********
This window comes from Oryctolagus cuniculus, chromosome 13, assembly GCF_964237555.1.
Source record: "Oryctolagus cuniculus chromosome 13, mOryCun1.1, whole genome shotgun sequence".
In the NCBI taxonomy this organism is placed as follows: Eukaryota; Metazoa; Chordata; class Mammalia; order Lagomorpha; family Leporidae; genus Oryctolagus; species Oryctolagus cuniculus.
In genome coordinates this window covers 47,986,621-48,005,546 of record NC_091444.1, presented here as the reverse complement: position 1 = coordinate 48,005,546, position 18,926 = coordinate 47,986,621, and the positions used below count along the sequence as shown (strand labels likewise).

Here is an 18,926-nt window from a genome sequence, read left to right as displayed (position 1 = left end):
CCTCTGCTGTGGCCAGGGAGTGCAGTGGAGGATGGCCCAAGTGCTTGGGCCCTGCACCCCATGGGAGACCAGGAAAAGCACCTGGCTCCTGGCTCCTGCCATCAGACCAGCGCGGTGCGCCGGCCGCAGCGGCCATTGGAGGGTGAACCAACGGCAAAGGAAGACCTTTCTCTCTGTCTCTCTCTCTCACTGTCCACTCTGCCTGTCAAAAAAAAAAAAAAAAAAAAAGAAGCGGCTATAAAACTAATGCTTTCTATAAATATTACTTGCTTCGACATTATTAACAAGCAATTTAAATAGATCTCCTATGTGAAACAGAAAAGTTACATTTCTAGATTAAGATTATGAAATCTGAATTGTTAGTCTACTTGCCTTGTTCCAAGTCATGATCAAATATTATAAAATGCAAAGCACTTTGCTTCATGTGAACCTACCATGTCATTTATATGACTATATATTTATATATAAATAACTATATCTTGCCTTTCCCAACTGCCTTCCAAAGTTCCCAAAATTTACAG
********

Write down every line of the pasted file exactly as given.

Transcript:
This window comes from Oryctolagus cuniculus, chromosome 13, assembly GCF_964237555.1.
Source record: "Oryctolagus cuniculus chromosome 13, mOryCun1.1, whole genome shotgun sequence".
In the NCBI taxonomy this organism is placed as follows: Eukaryota; Metazoa; Chordata; class Mammalia; order Lagomorpha; family Leporidae; genus Oryctolagus; species Oryctolagus cuniculus.
In genome coordinates this window covers 47,986,621-48,005,546 of record NC_091444.1, presented here as the reverse complement: position 1 = coordinate 48,005,546, position 18,926 = coordinate 47,986,621, and the positions used below count along the sequence as shown (strand labels likewise).

Here is an 18,926-nt window from a genome sequence, read left to right as displayed (position 1 = left end):
CCTCTGCTGTGGCCAGGGAGTGCAGTGGAGGATGGCCCAAGTGCTTGGGCCCTGCACCCCATGGGAGACCAGGAAAAGCACCTGGCTCCTGGCTCCTGCCATCAGACCAGCGCGGTGCGCCGGCCGCAGCGGCCATTGGAGGGTGAACCAACGGCAAAGGAAGACCTTTCTCTCTGTCTCTCTCTCTCACTGTCCACTCTGCCTGTCAAAAAAAAAAAAAAAAAAAAAGAAGCGGCTATAAAACTAATGCTTTCTATAAATATTACTTGCTTCGACATTATTAACAAGCAATTTAAATAGATCTCCTATGTGAAACAGAAAAGTTACATTTCTAGATTAAGATTATGAAATCTGAATTGTTAGTCTACTTGCCTTGTTCCAAGTCATGATCAAATATTATAAAATGCAAAGCACTTTGCTTCATGTGAACCTACCATGTCATTTATATGACTATATATTTATATATAAATAACTATATCTTGCCTTTCCCAACTGCCTTCCAAAGTTCCCAAAATTTACAG